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Reginald Pollack

Pollack's "Poglins" can be seen in each of his oil paintings, creating layers of faces and bodies with a whimsy and fascinating mix

of swirl and life.

Reginald Pollack

(American, 1924 - 2001)

Reginald Pollack was an identical twin born of Jewish parents, who came to the United States from Hungary.  His father, who was a tailor at Lord & Taylor in New York City, took the twins to the Metropolitan Museum every weekend where they learned about art and began drawing.


After graduating from the High School of Music and Art Reginald served in the Second World War.  After the war and a few years developing window displays in New York City, Reginald traveled to Paris using the GI Bill to support himself and to pursue his ambition of becoming a painter.  

Pollack forged important associations with many artists during his career including Arthur Drexler, curator at New York’s Museum of Modern Art, and architect Wallace Harrison.  Pollack became a founding member of Galerie Huit, the first galerie in Paris operated by Americans; the Galerie’s membership included 12 artists, all World War II Veterans. 


He was fortunate enough to also find a studio space at Impasse Ronsin with Constantin Brancusi, the famous Rumanian sculptor, who became his mentor.  During his 12 year stay in France Reginald attended Academie de la Grand Chaumiere and restored two little houses in Provence, before returning to the USA.

In the late 1950s Pollack had been engaged to Helen Frankenthaler, but that relationship came to an end when Pollack moved back to Europe. Upon his return to the United States in 1960 Pollack became an art instructor and Visiting Critic of Art at Yale University. 

Reginald developed as a painter and sculptor, had exhibits, was a visiting critic of art and became interested in Jungian philosophy.  He participated in and founded many important printmaking societies, including The Drum Lithographs: 1960-1963.

After moving back to New York City in 1969 he met and married Kerstin Binns, a Swedish-Danish Diplomat a few years later.  She was to be his muse for the rest of his life.  In 1996 they spent two years north of Burbank, CA, and in 1998 moved to Palm Springs, CA, where Reginald painted and sculpted the last years of his life.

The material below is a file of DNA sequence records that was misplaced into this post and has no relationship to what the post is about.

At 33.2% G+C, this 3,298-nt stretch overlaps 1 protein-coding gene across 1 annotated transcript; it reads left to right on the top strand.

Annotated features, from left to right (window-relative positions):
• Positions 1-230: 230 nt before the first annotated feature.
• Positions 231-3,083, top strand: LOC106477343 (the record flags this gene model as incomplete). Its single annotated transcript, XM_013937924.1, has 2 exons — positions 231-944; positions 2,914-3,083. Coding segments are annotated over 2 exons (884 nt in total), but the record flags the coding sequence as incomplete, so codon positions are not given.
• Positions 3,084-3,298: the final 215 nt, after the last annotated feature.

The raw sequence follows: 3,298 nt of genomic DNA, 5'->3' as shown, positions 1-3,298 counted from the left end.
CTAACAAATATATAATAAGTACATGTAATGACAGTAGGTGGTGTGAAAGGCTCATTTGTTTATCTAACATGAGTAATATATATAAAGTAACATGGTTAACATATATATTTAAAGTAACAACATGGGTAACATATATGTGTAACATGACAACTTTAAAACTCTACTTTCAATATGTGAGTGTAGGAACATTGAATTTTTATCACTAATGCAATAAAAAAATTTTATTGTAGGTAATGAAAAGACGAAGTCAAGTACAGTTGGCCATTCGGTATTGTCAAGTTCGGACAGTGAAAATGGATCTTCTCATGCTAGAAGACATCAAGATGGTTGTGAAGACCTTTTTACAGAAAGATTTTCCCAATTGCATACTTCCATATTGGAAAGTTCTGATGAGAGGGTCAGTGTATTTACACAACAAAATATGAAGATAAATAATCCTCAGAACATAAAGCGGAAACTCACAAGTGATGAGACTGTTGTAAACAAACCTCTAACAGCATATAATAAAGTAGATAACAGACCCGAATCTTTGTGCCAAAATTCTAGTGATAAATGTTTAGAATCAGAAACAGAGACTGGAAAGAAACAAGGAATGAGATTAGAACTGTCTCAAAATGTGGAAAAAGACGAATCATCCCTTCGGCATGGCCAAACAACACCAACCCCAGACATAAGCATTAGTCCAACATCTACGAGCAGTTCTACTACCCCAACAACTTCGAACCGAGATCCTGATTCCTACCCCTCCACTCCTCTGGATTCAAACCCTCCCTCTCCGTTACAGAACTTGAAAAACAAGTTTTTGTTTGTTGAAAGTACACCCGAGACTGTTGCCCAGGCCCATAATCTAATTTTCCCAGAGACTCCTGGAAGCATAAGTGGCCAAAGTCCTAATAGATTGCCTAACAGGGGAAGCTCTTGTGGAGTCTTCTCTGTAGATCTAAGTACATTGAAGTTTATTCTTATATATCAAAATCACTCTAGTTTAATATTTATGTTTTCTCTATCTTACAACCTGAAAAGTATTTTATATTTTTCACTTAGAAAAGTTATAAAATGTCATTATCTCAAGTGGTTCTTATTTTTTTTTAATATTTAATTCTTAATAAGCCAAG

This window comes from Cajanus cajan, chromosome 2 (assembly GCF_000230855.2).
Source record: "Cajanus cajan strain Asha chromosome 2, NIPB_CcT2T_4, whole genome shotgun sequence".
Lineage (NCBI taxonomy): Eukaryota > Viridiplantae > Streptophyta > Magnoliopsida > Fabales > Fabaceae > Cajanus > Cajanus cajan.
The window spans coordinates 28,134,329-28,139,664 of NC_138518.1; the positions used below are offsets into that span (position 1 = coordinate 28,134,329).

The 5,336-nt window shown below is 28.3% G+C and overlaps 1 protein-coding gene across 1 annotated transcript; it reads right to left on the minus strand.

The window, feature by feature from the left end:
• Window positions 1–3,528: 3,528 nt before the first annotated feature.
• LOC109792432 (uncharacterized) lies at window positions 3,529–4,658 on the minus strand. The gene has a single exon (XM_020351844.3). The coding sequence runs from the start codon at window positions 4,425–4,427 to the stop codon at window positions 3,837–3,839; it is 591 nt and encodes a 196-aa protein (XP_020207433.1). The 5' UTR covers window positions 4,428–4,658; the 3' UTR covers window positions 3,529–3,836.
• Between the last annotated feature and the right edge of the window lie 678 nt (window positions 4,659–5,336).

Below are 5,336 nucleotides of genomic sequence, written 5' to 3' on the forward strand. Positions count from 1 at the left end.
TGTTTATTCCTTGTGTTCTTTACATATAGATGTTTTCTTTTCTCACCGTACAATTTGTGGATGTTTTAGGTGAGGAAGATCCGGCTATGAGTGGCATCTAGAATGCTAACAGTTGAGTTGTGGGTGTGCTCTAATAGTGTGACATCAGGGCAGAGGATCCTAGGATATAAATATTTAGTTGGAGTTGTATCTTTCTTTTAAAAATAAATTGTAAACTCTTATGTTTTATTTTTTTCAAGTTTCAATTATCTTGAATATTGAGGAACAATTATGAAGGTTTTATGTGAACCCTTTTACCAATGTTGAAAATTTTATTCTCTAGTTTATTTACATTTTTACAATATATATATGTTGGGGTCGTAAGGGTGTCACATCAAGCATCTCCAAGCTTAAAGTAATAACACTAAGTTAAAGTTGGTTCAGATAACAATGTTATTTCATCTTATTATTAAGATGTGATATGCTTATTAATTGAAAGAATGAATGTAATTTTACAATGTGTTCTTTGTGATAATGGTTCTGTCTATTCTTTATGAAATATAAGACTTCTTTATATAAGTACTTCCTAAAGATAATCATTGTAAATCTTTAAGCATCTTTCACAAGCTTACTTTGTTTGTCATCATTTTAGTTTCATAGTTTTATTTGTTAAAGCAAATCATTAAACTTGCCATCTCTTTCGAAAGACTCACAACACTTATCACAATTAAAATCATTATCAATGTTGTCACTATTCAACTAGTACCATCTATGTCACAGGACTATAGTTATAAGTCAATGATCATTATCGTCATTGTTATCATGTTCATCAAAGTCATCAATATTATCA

Pollack's early work consists of drawings, paintings and printmaking -- while his later work (Post 1970) was painted using oil and sometimes pencil or marker to create his imaginative hyper-layered works of faces, "Poglins" and swirls.   The Poglins were named as combination of Pollack's own name and the "goblin-like" creatures that inhabit his works.  His work is truly a multi-layered, sometimes "Bosch-like" approach to conveying the meaning he was imparting to his audience.  Spending time with one of his works is an adventure in finding new figures and feelings.

Reginald Pollack

Exhibitions and Collections:

Reginald Pollack's works are part of some of the most prestigious public and private art collections around the world, including:


  • Brooklyn Museum, NY, NY

  • Cantor Arts Center, Stanford, CA

  • Collection de L'Etat, Paris, France

  • Hirshhorn Museum, Washington, D.C.

  • Jerusalem Museum, Isreal
  • National Museum of American Art, Washington, D.C.
  • Metropolitan Museum of Art, NY, NY

  • Museum of Modern Art, NY, NY

  • Museum of Haifa, Haifa, Isreal

  • Museum of Modern Art, NY
  • ​Museum Tinguely, Basil, Switzerland

  • New Orleans Museum of Art, New Orleans, LA

  • Newark Museum, Newark, NJ

  • Palm Springs Art Museum, Palm Springs, CA

  • Philip Johnson

  • Roy Neuberger

  • Rockefeller Institute, NY, NY
  • Skirball Cultural Center & Museum, Los Angeles, CA

  • Smithsonian American Art Museum, Washington, D.C.

  • Stanford University Museum of Art

  • University of California - Santa Cruz, CA

  • University of Glasgow, Scotland

  • Vincent Price Art Museum, Monterey Park, CA

  • Whitney Museum of American Art, New York, NY

  • Worcester Art Museum, NY

International Prizes:

  • Prix Neuman, Paris, 1952

  • Prix des Peintres Etrangers, Paris, 1958

  • Prix Orthon Friesz Award, Paris, 1954-1957

  • Ingram Merrill Foundation Grant for Painting, 1964 & 1970

Group Exhibitions:

  • Art Institute of Chicago

  • Carnegie Institue

  • Ecole de Paris

  • Museum of Modern Art

  • National Institute of Arts and Letter

  • PA Academy of Fine Arts

  • Print Council of America

  • Salon de Mai, Paris, France

  • University of Illinois

  • University of Nebraska Gallery

  • Whitney Museum of American Art

  • Washington Project for the Arts

  • Palm Springs Art Museum

Gallery Exhibitions:

  • Charles Forth Gallery, NYC

  • Peridot Gallery, NYC

  • Galerie Saint Placide, Paris, France

  • Peter Deitsch Gallery, NYC

  • Dwan Gallery, Los Angeles, CA

  • Gumps Gallery, San Francisco, CA

  • Jefferson Gallery, La Jolla, CA

  • Goldwatch Gallery, Chicago, IL

  • Rose Gallery, Leesburg, VA

  • Gallery Z, Beverly Hills, CA

  • Hall Gallery, Miami Beach, FL

  • Rubine Red Gallery, CA

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